Wendy Doniger O’Flaherty, The Origins of Evil in Hindu Mythology (Delhi: Motilal Banarsidass, 1976), p. 12.
South Indian Tamil texts are a world unto themselves, encompassing theological tracts and local myths that treat the problem of evil in a manner directly at variance with the attitudes prevailing in the texts on which my work is based, Sanskrit texts predominantly from the North Indian tradition. I have included a few Tamil myths when they were so apt that I could not resist them; but one could write another long book on the Hindu mythology of evil, using only the Tamil texts that I have not consulted. I am deeply indebted to David Shulman for discovering and translating the Tamil myths that I have cited; until he writes that other book let the reader be warned: not in the South.[^]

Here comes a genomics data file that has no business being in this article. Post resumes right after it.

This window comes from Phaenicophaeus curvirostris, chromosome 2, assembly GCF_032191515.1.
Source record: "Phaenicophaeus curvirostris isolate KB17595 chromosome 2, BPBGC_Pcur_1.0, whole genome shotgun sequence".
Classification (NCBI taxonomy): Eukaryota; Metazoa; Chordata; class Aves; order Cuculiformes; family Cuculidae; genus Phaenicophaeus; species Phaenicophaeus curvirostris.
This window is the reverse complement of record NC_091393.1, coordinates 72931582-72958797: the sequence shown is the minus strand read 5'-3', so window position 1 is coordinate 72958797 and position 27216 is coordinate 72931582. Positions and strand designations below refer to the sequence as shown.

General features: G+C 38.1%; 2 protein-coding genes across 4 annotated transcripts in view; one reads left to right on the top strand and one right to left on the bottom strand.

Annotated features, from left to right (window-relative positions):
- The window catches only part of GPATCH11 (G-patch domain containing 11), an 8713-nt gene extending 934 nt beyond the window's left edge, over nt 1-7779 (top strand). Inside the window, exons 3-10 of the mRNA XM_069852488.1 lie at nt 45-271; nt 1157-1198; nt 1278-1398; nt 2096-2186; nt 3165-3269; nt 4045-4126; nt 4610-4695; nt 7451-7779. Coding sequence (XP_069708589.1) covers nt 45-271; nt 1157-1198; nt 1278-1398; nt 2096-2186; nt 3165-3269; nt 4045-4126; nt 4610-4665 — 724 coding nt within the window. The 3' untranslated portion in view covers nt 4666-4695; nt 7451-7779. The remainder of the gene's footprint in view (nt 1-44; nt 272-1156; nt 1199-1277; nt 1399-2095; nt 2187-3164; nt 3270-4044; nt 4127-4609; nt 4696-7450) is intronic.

George Bernard Shaw, Man and Superman: A Comedy and a Philosophy (Westminster: Archibald Constable, 1903), p. 227.
Do not do unto others as you would that they should do unto you. Their tastes may not be the same.
The golden rule is laid down in the New Testament: “In everything do to others as you would have them do to you; for this is the law and the prophets.” (Matthew 7:12, NRSV, p. 1394)[^]
 Majjhima Nikāya, 63 (trans. I. B. Horner, vol 2., p. 99). (This is the second nikāya of five that comprise the Sutta Piṭaka, which in turn is the first of three piṭaka (“basket”) that comrpise the Pali canon of Buddhism.)